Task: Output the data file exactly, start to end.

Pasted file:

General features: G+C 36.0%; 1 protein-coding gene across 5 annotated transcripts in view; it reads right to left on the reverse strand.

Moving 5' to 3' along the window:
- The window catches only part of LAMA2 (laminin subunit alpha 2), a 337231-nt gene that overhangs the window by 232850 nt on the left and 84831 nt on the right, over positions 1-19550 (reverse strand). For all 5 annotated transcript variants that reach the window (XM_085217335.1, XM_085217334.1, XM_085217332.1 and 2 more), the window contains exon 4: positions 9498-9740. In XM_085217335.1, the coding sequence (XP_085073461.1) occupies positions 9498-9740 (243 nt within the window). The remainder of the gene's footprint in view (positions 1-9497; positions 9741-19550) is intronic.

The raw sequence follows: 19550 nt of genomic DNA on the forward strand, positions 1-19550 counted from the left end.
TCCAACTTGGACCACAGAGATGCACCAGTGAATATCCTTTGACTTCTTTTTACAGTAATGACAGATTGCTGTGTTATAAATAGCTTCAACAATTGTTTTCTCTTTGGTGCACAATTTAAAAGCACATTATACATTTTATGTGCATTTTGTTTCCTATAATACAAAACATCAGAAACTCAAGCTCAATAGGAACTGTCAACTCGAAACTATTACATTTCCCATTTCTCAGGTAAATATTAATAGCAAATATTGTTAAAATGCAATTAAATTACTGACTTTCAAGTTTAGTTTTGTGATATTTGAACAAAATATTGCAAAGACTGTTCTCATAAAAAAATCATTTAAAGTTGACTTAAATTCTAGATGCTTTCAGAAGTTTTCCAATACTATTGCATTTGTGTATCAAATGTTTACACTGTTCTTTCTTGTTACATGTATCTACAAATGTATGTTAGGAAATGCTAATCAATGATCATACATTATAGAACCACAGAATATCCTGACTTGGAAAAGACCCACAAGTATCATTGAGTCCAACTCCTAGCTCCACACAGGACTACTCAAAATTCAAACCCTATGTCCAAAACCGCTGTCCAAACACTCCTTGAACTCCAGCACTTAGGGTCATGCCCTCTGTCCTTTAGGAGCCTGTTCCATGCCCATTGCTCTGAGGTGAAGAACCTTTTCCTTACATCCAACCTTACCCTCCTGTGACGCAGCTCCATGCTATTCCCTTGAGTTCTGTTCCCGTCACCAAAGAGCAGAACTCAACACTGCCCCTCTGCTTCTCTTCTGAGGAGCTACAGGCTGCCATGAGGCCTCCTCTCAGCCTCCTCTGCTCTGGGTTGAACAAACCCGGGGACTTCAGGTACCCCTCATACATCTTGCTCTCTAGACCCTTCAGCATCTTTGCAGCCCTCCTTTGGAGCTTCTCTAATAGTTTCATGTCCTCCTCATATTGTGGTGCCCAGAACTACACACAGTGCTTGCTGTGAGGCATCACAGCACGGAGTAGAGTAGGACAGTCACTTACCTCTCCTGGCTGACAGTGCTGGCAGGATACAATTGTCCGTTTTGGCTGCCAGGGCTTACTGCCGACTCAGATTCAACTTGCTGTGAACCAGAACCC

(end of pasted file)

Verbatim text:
General features: G+C 36.0%; 1 protein-coding gene across 5 annotated transcripts in view; it reads right to left on the reverse strand.

Moving 5' to 3' along the window:
- The window catches only part of LAMA2 (laminin subunit alpha 2), a 337231-nt gene that overhangs the window by 232850 nt on the left and 84831 nt on the right, over positions 1-19550 (reverse strand). For all 5 annotated transcript variants that reach the window (XM_085217335.1, XM_085217334.1, XM_085217332.1 and 2 more), the window contains exon 4: positions 9498-9740. In XM_085217335.1, the coding sequence (XP_085073461.1) occupies positions 9498-9740 (243 nt within the window). The remainder of the gene's footprint in view (positions 1-9497; positions 9741-19550) is intronic.

The raw sequence follows: 19550 nt of genomic DNA on the forward strand, positions 1-19550 counted from the left end.
TCCAACTTGGACCACAGAGATGCACCAGTGAATATCCTTTGACTTCTTTTTACAGTAATGACAGATTGCTGTGTTATAAATAGCTTCAACAATTGTTTTCTCTTTGGTGCACAATTTAAAAGCACATTATACATTTTATGTGCATTTTGTTTCCTATAATACAAAACATCAGAAACTCAAGCTCAATAGGAACTGTCAACTCGAAACTATTACATTTCCCATTTCTCAGGTAAATATTAATAGCAAATATTGTTAAAATGCAATTAAATTACTGACTTTCAAGTTTAGTTTTGTGATATTTGAACAAAATATTGCAAAGACTGTTCTCATAAAAAAATCATTTAAAGTTGACTTAAATTCTAGATGCTTTCAGAAGTTTTCCAATACTATTGCATTTGTGTATCAAATGTTTACACTGTTCTTTCTTGTTACATGTATCTACAAATGTATGTTAGGAAATGCTAATCAATGATCATACATTATAGAACCACAGAATATCCTGACTTGGAAAAGACCCACAAGTATCATTGAGTCCAACTCCTAGCTCCACACAGGACTACTCAAAATTCAAACCCTATGTCCAAAACCGCTGTCCAAACACTCCTTGAACTCCAGCACTTAGGGTCATGCCCTCTGTCCTTTAGGAGCCTGTTCCATGCCCATTGCTCTGAGGTGAAGAACCTTTTCCTTACATCCAACCTTACCCTCCTGTGACGCAGCTCCATGCTATTCCCTTGAGTTCTGTTCCCGTCACCAAAGAGCAGAACTCAACACTGCCCCTCTGCTTCTCTTCTGAGGAGCTACAGGCTGCCATGAGGCCTCCTCTCAGCCTCCTCTGCTCTGGGTTGAACAAACCCGGGGACTTCAGGTACCCCTCATACATCTTGCTCTCTAGACCCTTCAGCATCTTTGCAGCCCTCCTTTGGAGCTTCTCTAATAGTTTCATGTCCTCCTCATATTGTGGTGCCCAGAACTACACACAGTGCTTGCTGTGAGGCATCACAGCACGGAGTAGAGTAGGACAGTCACTTACCTCTCCTGGCTGACAGTGCTGGCAGGATACAATTGTCCGTTTTGGCTGCCAGGGCTTACTGCCGACTCAGATTCAACTTGCTGTGAACCAGAACCC